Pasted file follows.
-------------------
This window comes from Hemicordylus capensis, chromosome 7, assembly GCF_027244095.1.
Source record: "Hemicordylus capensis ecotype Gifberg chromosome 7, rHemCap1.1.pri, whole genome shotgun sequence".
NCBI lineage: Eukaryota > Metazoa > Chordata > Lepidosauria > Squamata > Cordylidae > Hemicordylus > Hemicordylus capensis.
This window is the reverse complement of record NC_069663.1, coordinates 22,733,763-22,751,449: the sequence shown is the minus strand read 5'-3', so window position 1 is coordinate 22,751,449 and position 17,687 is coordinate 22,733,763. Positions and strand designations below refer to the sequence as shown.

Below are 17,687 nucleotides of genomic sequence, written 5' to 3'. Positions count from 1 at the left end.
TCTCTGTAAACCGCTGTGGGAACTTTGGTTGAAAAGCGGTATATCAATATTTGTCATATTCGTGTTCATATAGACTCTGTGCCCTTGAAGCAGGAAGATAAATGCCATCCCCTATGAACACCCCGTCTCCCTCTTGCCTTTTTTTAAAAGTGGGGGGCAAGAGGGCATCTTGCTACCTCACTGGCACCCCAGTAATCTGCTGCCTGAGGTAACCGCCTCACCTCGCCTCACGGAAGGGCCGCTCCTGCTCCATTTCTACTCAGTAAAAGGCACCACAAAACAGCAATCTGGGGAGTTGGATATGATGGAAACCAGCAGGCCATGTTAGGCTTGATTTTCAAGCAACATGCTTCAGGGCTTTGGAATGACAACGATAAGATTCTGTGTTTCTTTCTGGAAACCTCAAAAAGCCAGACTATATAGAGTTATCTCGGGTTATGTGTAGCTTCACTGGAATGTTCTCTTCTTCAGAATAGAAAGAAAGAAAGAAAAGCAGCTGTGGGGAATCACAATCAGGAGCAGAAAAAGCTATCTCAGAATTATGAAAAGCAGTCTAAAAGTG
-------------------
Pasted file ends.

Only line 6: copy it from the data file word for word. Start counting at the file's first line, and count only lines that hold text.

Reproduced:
TCTCTGTAAACCGCTGTGGGAACTTTGGTTGAAAAGCGGTATATCAATATTTGTCATATTCGTGTTCATATAGACTCTGTGCCCTTGAAGCAGGAAGATAAATGCCATCCCCTATGAACACCCCGTCTCCCTCTTGCCTTTTTTTAAAAGTGGGGGGCAAGAGGGCATCTTGCTACCTCACTGGCACCCCAGTAATCTGCTGCCTGAGGTAACCGCCTCACCTCGCCTCACGGAAGGGCCGCTCCTGCTCCATTTCTACTCAGTAAAAGGCACCACAAAACAGCAATCTGGGGAGTTGGATATGATGGAAACCAGCAGGCCATGTTAGGCTTGATTTTCAAGCAACATGCTTCAGGGCTTTGGAATGACAACGATAAGATTCTGTGTTTCTTTCTGGAAACCTCAAAAAGCCAGACTATATAGAGTTATCTCGGGTTATGTGTAGCTTCACTGGAATGTTCTCTTCTTCAGAATAGAAAGAAAGAAAGAAAAGCAGCTGTGGGGAATCACAATCAGGAGCAGAAAAAGCTATCTCAGAATTATGAAAAGCAGTCTAAAAGTG